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Abstract:
Satirical look at contemporary Iranian persecutions of the Baha'is.
Notes:

Iranian fun and games with Bahá'í followers

by Ted Slavin

published in St. Catharines Standard
St. Catharines, Ontario: 2010-08-21
The Bahá'í Community of Iran's seven national leaders I had written about in my last September and June columns were sentenced to 20 years in prison for ... well ... that's the real question, isn't it?

What they went to prison for seems to be a puzzle the Iranian authorities have left for the rest of us to figure out and I've come to the conclusion that this is their way of showing us they know how to have a good time.

Oh, sure, one may think they're a miserable bunch who don't know how to have fun, what with their record of human rights abuses of religious minorities and such. Au contraire! Denial of freedom of belief can be a blast if you do it right and these guys have kept the good times rolling for decades. Bahá'ís are also easy to find and play with since they're out and about pursuing the betterment of the world, teaching children's classes and hosting devotional gatherings open to all, promoting the equality of women and men, developing communities and organizing youth activities.

This latest bit of fun involved Iranian authorities coming up with a real stumper (because they know everyone loves a good riddle) -- throw Iran's seven Bahá'í leaders in jail for 20 years and leave the world guessing why they're there.

This latest brainteaser isn't the first time they've paid a particular interest in the Bahá'í leaders. Back in August 1980 they made all nine of them disappear in one day! Poof! Gone! As fun as "Hide the Bahá'ís" may have been for them, though, they made the embarrassing mistake of not having the Bahá'ís reappear and they are presumed dead.

How awkward. I've seen games go bad but that was a doozie. Back to the drawing board. They tried their game again the next year with a twist: the newly-elected Bahá'í leaders were rounded up and, side-stepping that previous 'disappearing' complication, got right down to basics and had eight of the Bahá'ís executed. Much to their chagrin, the rest of the kids in the international playground didn't share their amusement.

Many more executions of Bahá'ís took place but it must have gotten old for them as the executions were phased out, for now, in favour of their guessing game "Who's Next?" involving sporadic short-term arrests and detentions. About 50 Bahá'ís (big winners of "Who's next?") remain in prison. This challenge is accompanied by a real-life obstacle course, "Can't Do That," with hazards preventing Bahá'í youth from attending university, denied of work opportunities and inheritances and desecration of Bahá'í cemeteries, to name a few.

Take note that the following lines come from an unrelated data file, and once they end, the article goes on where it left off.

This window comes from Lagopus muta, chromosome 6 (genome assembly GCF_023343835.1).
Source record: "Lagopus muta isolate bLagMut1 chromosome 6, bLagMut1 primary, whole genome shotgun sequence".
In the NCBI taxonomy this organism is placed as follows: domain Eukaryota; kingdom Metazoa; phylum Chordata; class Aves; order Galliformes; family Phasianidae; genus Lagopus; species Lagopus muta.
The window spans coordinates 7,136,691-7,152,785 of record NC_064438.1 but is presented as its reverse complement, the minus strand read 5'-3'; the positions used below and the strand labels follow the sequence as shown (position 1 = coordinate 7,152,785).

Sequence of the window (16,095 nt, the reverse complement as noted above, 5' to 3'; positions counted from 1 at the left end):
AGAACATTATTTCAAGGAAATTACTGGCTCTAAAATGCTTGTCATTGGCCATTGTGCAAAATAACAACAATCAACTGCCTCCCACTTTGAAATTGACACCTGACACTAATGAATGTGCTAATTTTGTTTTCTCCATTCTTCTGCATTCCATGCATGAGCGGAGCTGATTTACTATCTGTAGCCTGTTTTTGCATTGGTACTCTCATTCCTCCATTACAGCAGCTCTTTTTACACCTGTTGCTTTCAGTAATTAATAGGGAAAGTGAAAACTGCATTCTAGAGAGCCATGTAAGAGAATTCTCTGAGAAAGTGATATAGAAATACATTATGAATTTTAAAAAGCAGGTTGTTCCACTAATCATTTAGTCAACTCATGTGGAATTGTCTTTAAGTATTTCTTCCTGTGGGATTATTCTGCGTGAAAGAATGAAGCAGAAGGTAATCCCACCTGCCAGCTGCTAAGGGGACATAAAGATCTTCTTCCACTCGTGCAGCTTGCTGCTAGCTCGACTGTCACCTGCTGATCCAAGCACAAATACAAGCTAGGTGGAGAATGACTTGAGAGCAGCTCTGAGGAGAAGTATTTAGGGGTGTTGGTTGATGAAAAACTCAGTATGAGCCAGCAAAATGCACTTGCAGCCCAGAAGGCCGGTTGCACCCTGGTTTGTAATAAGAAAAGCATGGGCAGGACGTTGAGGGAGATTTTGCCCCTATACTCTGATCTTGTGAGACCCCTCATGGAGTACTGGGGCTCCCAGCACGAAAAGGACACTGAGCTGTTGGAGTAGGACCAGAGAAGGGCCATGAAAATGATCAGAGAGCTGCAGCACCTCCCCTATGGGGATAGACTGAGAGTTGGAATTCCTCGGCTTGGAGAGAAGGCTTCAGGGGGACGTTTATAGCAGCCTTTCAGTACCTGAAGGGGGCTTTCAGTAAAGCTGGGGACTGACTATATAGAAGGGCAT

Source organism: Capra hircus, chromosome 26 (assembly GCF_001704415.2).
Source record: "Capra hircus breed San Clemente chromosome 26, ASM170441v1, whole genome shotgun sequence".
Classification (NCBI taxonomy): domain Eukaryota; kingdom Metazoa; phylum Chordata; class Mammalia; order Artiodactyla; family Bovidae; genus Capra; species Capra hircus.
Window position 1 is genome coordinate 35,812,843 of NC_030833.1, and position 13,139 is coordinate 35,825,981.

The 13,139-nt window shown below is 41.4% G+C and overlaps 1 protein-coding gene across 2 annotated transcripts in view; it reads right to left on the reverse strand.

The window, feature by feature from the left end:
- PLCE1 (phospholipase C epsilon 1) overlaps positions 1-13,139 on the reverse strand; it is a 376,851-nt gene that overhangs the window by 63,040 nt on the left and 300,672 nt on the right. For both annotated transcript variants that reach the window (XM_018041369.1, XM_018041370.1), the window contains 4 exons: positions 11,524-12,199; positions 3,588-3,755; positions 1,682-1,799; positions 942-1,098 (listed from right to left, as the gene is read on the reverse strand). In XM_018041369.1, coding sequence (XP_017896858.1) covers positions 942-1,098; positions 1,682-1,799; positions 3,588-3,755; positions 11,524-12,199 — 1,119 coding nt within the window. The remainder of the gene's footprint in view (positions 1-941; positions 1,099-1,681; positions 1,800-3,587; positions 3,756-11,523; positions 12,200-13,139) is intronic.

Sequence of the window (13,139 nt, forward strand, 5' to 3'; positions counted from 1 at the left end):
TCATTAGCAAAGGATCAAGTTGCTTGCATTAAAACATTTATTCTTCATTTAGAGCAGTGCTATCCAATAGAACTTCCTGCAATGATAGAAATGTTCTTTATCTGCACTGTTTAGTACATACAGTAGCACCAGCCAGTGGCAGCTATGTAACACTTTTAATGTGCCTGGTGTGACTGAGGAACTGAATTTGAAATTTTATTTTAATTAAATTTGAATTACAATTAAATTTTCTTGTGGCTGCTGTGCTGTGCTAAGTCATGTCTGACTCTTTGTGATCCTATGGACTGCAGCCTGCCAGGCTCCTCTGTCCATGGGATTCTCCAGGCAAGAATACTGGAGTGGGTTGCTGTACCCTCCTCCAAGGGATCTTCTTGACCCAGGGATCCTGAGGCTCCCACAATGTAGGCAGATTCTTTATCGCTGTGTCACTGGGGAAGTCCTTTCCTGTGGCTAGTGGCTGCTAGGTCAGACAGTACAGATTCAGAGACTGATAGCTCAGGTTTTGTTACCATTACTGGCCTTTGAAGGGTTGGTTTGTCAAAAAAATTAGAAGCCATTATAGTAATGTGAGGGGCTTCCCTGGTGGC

To be sure that no one would dare accuse them of being unimaginative and routine, another new challenge, "Housecleaning," gave some 50 Bahá'í families in a northern village the recent opportunity to watch their homes get leveled by front-end loaders.

As for the seven Bahá'í leaders, let's see how the numbers of this current riddle play out: The seven men and women were arrested more than two years ago. They endured 20 months of the notorious Evin prison without being charged, attended six brief court hearings, had barely one hour of legal counsel, and once they were charged with espionage, propaganda activities against the Islamic order and the establishment of an illegal administration, there was zero evidence presented to support the charges, resulting in a sentence of 20 years imprisonment.

Hmmm, that doesn't look right. You see it's that "zero evidence presented" right before the "20 years imprisonment" punch line that just doesn't work. It's not funny.

None of it is, and it's time the Iranian authorities had best just stop with the games and leave the Bahá'ís alone. There's really only one right answer to the riddle they've created: let the Bahá'ís go home to their families. I think they're all funned out.
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